A strategy for the clinical remission of acute lymphoblastic leukemia elicited by treatment of β‑thalassemia major: A case report

  • Authors:
    • Miguel A. Palomo‑Colli
    • Marta Zapata‑Tarres
    • Osvaldo D. Castelán‑Martínez
    • Luis E. Juárez‑Villegas
    • Lourdes P. Córdova‑Hurtado
  • View Affiliations

  • Published online on: December 8, 2017     https://doi.org/10.3892/mco.2017.1533
  • Pages: 375-377
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Acute lymphoblastic leukemia (ALL) has been suggested as a long‑term complication in patients with β‑thalassemia major (β‑TM). A 12‑months‑old male patient was diagnosed with β‑TM. The patient required a blood transfusion weekly for 2 years. At the age of 4 years, a splenectomy was performed due to massive splenomegaly and frequent transfusion requirements. The histopathological analysis of the spleen revealed extensive hemosiderosis. ALL‑L1 with the T immunophenotype and without central nervous system (CNS) involvement was diagnosed when the patient was 5 years old, and treated with anti‑leukemic combination chemotherapy and CNS radiotherapy. The patient completed 24 months of treatment and has been in complete remission for 7 years, without long‑term adverse events.


β-thalassemia comprises a group of hereditary hematological disorders characterized by abnormalities in the synthesis of the β chains of hemoglobin, resulting in variable phenotypes, ranging from severe anemia to clinically asymptomatic individuals. Patients with β-thalassemia major (β-TM) usually present with severe anemia within the first 2 years of life, requiring regular red blood cell (RBC) transfusions (1). However, transfused patients may develop complications associated with iron overload. Chelation therapy increases patient survival; however, long-term complications include cancer development (2). β-TM is rare among Mexican pediatric patients (3). By contrast, acute lymphoblastic leukemia (ALL) is the most common type of cancer in Mexican children (4,5). Several genetic factors are associated with increased risk of ALL, but the majority of the patients have no identified inherited factors (6,7). Previous studies suggested that ALL may develop as a long-term complication of β-TM treatment (810), although the association between these two hematological diseases has not been fully elucidated. We herein describe a case of remission of T-cell ALL in a Mexican male patient with β-TM and analyze clinical data and the association between these two pathologies.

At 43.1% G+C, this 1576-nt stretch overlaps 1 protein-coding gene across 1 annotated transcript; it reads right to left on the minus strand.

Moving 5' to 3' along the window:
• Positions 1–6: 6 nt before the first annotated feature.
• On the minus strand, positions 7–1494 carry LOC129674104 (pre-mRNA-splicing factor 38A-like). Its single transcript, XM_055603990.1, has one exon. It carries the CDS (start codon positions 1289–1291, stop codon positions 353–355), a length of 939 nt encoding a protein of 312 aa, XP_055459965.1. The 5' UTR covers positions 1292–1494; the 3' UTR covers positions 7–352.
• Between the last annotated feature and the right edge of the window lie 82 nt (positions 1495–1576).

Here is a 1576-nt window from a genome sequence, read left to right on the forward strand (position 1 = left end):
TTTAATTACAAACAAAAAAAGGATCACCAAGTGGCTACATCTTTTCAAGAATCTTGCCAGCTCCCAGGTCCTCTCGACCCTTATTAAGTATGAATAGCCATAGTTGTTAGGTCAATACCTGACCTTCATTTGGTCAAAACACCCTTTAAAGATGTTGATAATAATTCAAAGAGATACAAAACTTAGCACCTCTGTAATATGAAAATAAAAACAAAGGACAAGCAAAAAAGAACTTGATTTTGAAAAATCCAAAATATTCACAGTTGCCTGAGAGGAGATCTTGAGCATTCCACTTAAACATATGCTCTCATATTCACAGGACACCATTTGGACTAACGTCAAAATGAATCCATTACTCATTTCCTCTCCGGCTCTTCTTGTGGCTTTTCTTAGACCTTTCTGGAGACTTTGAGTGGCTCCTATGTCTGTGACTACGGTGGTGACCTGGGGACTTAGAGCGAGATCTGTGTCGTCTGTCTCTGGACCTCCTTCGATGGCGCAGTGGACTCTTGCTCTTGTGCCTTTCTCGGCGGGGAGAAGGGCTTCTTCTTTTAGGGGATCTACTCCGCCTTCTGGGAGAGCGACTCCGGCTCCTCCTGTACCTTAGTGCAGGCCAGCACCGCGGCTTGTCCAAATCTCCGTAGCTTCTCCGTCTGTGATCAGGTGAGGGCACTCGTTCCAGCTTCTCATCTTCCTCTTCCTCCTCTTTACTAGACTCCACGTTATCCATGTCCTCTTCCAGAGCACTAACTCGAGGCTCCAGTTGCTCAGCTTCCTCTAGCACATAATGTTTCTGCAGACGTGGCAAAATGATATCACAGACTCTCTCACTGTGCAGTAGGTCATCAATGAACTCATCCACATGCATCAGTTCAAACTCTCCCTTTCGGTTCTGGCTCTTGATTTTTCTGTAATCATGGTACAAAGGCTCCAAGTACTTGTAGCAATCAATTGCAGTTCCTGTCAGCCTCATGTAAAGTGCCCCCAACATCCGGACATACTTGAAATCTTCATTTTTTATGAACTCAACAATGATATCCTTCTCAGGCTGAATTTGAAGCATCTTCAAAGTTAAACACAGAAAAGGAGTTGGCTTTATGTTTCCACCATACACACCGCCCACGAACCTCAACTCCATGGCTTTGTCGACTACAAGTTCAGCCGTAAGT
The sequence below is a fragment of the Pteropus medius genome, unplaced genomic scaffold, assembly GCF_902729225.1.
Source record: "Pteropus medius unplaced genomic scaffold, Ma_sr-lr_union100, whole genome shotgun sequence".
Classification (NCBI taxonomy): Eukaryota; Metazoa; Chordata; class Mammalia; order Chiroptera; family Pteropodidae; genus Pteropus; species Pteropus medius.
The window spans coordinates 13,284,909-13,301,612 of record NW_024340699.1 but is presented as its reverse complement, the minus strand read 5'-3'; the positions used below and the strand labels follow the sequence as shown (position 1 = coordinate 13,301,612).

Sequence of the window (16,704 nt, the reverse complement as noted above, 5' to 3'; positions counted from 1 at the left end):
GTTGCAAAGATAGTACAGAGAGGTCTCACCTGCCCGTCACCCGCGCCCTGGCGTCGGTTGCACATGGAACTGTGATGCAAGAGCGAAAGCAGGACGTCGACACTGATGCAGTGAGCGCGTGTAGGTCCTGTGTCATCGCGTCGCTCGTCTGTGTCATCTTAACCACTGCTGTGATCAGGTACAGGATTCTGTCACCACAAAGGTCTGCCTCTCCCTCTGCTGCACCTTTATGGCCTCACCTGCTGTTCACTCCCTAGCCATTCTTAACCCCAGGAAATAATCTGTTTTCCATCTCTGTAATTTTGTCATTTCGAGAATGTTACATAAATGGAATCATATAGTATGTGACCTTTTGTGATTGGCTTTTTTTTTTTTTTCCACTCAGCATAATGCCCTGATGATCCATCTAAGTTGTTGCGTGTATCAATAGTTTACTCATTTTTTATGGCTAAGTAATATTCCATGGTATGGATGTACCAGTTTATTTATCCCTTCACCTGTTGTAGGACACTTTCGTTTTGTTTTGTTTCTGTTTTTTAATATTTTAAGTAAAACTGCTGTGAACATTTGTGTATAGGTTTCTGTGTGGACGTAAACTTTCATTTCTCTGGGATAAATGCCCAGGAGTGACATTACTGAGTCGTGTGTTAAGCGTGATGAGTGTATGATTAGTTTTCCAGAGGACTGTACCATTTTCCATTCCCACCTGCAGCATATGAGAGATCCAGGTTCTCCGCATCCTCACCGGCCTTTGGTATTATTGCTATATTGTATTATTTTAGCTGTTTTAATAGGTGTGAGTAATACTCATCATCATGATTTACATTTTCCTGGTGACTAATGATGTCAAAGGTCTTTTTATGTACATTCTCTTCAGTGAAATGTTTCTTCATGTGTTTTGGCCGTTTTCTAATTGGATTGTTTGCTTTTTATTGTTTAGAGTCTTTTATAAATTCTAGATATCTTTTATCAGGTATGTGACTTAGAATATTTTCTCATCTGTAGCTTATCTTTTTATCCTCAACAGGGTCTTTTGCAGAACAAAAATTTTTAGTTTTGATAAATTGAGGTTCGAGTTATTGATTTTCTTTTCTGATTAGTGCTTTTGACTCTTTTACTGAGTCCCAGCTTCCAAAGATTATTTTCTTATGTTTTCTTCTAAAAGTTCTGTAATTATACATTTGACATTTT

Case report

A 9-month-old male infant, with no known European ancestry, presented in August 2003 to the community hospital with anemia and jaundice. The patient received iron and folic acid supplementation, without improvement of the symptoms. At the age of 1 year, the patient received an RBC transfusion and was referred to a third-level pediatric hospital located in Mexico City due to increased abdominal girth. Upon physical examination, the patient was found to have cervical lymphadenopathy, splenomegaly extending to the lower left quadrant, and hepatomegaly crossing the umbilicus.